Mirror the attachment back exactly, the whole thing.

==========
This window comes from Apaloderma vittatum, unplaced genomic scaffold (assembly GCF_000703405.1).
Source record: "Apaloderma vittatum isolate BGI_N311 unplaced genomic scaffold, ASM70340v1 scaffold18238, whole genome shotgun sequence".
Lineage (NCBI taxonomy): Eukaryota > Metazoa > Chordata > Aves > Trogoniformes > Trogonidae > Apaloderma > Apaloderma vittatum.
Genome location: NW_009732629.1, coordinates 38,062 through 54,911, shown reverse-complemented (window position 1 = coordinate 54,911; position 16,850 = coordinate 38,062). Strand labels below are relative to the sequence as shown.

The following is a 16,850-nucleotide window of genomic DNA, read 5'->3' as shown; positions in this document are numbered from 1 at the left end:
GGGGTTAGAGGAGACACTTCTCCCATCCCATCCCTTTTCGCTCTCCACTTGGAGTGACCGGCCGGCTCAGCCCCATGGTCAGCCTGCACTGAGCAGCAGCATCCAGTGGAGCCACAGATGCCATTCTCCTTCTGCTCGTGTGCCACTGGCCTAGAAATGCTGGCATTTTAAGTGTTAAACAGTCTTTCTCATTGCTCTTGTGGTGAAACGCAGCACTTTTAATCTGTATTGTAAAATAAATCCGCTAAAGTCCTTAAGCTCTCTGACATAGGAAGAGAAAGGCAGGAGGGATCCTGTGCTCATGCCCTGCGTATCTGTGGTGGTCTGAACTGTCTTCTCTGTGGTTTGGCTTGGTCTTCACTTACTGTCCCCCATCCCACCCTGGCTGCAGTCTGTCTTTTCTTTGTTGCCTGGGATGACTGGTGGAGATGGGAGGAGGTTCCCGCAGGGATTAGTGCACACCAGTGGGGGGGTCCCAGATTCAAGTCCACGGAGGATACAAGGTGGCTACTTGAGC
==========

This window comes from Apaloderma vittatum, unplaced genomic scaffold (assembly GCF_000703405.1).
Source record: "Apaloderma vittatum isolate BGI_N311 unplaced genomic scaffold, ASM70340v1 scaffold18238, whole genome shotgun sequence".
Lineage (NCBI taxonomy): Eukaryota > Metazoa > Chordata > Aves > Trogoniformes > Trogonidae > Apaloderma > Apaloderma vittatum.
Genome location: NW_009732629.1, coordinates 38,062 through 54,911, shown reverse-complemented (window position 1 = coordinate 54,911; position 16,850 = coordinate 38,062). Strand labels below are relative to the sequence as shown.

The following is a 16,850-nucleotide window of genomic DNA, read 5'->3' as shown; positions in this document are numbered from 1 at the left end:
GGGGTTAGAGGAGACACTTCTCCCATCCCATCCCTTTTCGCTCTCCACTTGGAGTGACCGGCCGGCTCAGCCCCATGGTCAGCCTGCACTGAGCAGCAGCATCCAGTGGAGCCACAGATGCCATTCTCCTTCTGCTCGTGTGCCACTGGCCTAGAAATGCTGGCATTTTAAGTGTTAAACAGTCTTTCTCATTGCTCTTGTGGTGAAACGCAGCACTTTTAATCTGTATTGTAAAATAAATCCGCTAAAGTCCTTAAGCTCTCTGACATAGGAAGAGAAAGGCAGGAGGGATCCTGTGCTCATGCCCTGCGTATCTGTGGTGGTCTGAACTGTCTTCTCTGTGGTTTGGCTTGGTCTTCACTTACTGTCCCCCATCCCACCCTGGCTGCAGTCTGTCTTTTCTTTGTTGCCTGGGATGACTGGTGGAGATGGGAGGAGGTTCCCGCAGGGATTAGTGCACACCAGTGGGGGGGTCCCAGATTCAAGTCCACGGAGGATACAAGGTGGCTACTTGAGC